The time to introduce how Enterprise BI Architecture can impact your BI and Analytics couldn’t be better. Last week, Gartner rolled out its annual magic quadrant and 2016 has been anointed as the turning-point for the idea of the modern BI platform. While many emerging analytics vendors are still fist pumping, and sending out complimentary reports, a number of eyebrows were raised as well – ours included. The commentary that followed is a highlight reel of recommendations that span front-end development, business input, iteration, and data governance. We tend to agree to all of these points.

A great story is only as good as the data behind it. We believe in empowering the business to collaborate with IT to create an efficient and effective BI and Analytics system that will guide the adoption of the ideal modern BI. Over the next few months, Pandata Group will address 4 key ways to implement a data architecture that will best serve your company’s analytics needs. It will outline foundational approaches to let business understand their data; work in a lean, iterative fashion; and ensure that governance leads to cutting out bad data:

  • The Business Model

  • Current and Future Data Flows

  • BI Standards and Governance

  • Scope and Level of Effort

If there is more about this topic you’d like to discuss, we’d love to hear from you…

Defining the Enterprise Approach

The development and implementation of business intelligence in any organization requires an enterprise approach. The “enterprise approach” is defined here as that which serves the organization’s strategic and commercial objectives and contributes to the success of that organization. Those objectives must be clearly defined and communicated before any BI initiative is expected to enhance the value of said objectives.

This series of blog entries will provide a basis for the business intelligence development lifecycle (BIDLC) for data warehouse and business intelligence (BI) initiatives in the enterprise environment. It calls for an enterprise-driven architecture that serves the strategic objectives of the organization. It is intended to allow for rapid, agile and transparent BI development.

Part One will cover the business model and how it is defined by the enterprise objectives. Part Two focuses on data flows and the transition from current to optimized. Part Three will discuss BI standards and data governance, and Part Four examines how to define the scope and level of effort required. In the end, the organization will have implemented a scalable, sustainable and maintainable BI architecture that will meet the organization’s current and future enterprise BI requirements.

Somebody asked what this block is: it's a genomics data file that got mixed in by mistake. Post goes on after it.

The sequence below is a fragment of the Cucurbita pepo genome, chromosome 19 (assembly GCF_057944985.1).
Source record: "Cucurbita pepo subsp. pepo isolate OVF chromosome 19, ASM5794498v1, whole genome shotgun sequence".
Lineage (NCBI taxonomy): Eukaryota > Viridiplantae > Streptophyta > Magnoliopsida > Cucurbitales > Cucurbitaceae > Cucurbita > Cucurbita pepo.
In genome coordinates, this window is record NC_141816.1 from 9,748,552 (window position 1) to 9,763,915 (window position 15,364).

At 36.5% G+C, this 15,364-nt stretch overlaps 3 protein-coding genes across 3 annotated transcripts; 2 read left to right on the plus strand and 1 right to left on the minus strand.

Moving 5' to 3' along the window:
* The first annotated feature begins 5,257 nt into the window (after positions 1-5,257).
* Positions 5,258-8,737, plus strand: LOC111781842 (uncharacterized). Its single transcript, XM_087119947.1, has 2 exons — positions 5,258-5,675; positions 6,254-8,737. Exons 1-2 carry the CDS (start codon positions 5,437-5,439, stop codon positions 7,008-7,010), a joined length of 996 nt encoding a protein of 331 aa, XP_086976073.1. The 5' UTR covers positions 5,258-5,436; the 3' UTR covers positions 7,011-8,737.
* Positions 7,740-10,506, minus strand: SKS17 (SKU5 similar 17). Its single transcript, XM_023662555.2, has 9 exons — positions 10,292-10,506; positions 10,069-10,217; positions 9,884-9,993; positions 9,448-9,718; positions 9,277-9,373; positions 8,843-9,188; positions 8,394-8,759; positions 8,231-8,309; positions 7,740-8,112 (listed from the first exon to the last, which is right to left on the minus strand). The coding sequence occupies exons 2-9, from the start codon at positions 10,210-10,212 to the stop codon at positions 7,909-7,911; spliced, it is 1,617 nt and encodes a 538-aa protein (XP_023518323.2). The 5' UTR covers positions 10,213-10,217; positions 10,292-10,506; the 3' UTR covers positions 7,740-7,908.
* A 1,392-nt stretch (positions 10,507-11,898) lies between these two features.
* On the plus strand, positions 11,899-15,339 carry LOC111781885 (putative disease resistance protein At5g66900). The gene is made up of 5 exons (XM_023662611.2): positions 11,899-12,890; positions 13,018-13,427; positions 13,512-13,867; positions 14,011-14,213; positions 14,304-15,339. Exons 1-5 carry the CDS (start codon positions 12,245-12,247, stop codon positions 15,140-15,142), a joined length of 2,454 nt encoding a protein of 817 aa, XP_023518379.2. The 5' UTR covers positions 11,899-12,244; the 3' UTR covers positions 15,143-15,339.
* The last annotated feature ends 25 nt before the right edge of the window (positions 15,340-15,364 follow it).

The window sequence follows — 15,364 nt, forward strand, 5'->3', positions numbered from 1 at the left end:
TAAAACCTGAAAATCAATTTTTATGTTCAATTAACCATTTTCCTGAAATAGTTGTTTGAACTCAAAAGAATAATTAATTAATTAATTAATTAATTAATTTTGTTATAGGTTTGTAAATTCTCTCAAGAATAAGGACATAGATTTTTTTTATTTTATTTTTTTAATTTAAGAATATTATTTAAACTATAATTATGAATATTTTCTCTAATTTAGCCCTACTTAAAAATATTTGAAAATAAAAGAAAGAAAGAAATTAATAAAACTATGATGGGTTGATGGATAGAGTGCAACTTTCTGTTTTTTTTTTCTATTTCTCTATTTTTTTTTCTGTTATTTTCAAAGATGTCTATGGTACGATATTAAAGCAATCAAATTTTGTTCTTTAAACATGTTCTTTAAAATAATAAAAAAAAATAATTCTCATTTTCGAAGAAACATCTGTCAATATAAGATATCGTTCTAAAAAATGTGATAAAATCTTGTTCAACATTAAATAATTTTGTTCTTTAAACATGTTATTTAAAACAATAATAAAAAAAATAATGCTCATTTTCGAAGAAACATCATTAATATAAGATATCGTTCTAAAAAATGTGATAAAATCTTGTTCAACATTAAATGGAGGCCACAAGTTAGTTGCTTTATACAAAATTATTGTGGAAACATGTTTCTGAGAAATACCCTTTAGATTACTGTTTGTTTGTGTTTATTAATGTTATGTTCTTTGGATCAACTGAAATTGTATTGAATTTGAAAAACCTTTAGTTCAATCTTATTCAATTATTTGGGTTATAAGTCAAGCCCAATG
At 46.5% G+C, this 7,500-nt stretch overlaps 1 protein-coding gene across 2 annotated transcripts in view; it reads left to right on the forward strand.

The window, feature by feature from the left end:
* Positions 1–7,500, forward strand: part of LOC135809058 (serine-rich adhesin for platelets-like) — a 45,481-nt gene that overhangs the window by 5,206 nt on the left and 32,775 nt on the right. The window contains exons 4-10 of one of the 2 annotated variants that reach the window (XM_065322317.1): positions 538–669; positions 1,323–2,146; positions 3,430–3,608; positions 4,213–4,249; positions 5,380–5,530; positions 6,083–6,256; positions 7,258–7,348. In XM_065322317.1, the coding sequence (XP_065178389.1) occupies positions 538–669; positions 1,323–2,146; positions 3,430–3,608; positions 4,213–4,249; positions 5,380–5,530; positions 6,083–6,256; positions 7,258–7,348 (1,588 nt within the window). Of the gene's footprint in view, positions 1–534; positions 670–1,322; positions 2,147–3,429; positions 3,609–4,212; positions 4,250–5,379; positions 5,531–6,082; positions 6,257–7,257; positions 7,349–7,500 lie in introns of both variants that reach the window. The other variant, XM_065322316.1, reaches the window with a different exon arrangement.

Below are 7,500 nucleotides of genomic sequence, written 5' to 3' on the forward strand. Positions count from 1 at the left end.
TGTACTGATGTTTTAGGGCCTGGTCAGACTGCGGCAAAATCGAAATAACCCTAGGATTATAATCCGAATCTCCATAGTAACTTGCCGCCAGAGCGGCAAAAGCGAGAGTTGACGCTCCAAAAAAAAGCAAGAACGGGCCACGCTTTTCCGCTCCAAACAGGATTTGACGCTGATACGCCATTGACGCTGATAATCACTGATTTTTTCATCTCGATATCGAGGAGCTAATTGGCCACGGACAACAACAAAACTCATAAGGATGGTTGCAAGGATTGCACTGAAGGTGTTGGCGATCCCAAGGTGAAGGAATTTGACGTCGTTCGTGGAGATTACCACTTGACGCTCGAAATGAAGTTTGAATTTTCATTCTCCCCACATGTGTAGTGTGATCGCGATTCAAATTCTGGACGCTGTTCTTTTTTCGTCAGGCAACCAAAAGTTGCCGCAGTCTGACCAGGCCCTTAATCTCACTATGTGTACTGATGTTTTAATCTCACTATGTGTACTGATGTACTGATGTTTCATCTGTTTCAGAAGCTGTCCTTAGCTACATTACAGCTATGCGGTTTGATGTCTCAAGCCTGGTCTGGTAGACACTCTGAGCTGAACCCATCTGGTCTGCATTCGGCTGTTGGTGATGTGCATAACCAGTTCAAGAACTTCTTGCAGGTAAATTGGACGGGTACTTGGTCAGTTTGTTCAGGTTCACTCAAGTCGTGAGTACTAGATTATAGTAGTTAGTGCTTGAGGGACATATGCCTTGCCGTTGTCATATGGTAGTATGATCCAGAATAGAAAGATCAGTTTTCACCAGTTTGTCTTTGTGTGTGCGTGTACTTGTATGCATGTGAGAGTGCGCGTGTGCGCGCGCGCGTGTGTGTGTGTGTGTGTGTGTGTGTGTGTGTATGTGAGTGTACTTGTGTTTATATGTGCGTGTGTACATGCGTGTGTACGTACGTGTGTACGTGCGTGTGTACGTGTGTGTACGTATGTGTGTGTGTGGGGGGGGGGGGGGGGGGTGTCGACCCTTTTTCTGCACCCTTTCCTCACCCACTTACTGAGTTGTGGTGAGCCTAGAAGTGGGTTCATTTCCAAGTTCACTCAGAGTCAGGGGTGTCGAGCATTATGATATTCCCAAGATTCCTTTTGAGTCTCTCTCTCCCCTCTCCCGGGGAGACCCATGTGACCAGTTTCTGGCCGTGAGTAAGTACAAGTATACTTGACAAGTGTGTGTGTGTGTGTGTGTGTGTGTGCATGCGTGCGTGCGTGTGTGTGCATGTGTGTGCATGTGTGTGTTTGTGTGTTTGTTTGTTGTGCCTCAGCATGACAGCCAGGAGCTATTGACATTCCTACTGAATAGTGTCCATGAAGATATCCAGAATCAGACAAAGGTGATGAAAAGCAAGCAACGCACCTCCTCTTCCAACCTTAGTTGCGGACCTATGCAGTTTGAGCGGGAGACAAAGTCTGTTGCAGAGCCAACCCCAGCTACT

Identifying Business Objectives

The business objectives of the enterprise should already have been clearly defined as part of strategic initiatives outside any BI implementation projects. Business objectives are the goals an organization hopes to achieve and maintain as it continues to operate and expand. The following are examples of high-level business objectives:

  • Increase Profitability

  • Increase Productivity

  • Increase Growth

  • Decrease Costs

  • Improve Quality

  • Drive Efficiency

  • Expose Risks

These objectives can now be used the drive the design of the business model. This is often referred to as the logical model in that it is a structural representation of the business requirements that does not necessarily reflect the actual physical data that will be used. The intent is to create a high level visual model of the requirements that have come out of the business objectives. This work is largely done through close collaboration between the data modelers and the business users. The business model will lead the data architect to an understanding of the business functionality and data required.

The business model should reflect what is being measured, and in what context it is being measured. In dimensional modeling, this is the distinction between measures and dimensions. At their most granular level, measures are business transactions. Their value comes when viewed in aggregate, as in sales, costs, inventory, customer ratings, quality ratings, etc. Dimensions are the “point of view” of those measures: dates, customers, locations, products, etc. Dimensions are often hierarchical in nature, arranged from broadest to narrowest in scope.

The business requirements should be represented as an intersection between measures and dimensions, and how those relationships are defined and arranged becomes the business model. More importantly, these relationships provide a 360 view of all the major elements of the business. The design allows end-users to see, for example, what products are going to what locations or what customers, outside of transactions. Conversely, users can also analyze what products are not going to certain locations or customers, which may provide more value to business decisions.

With the business model now complete, the data architect and the business now have a working map of the requirements that are of value to the enterprise. The next step is to compare that model to the method in which data flows through the enterprise to determine how to transition those flows to best serve the model. Part 2 will cover the analysis of current data flows and how the business model drives their optimization.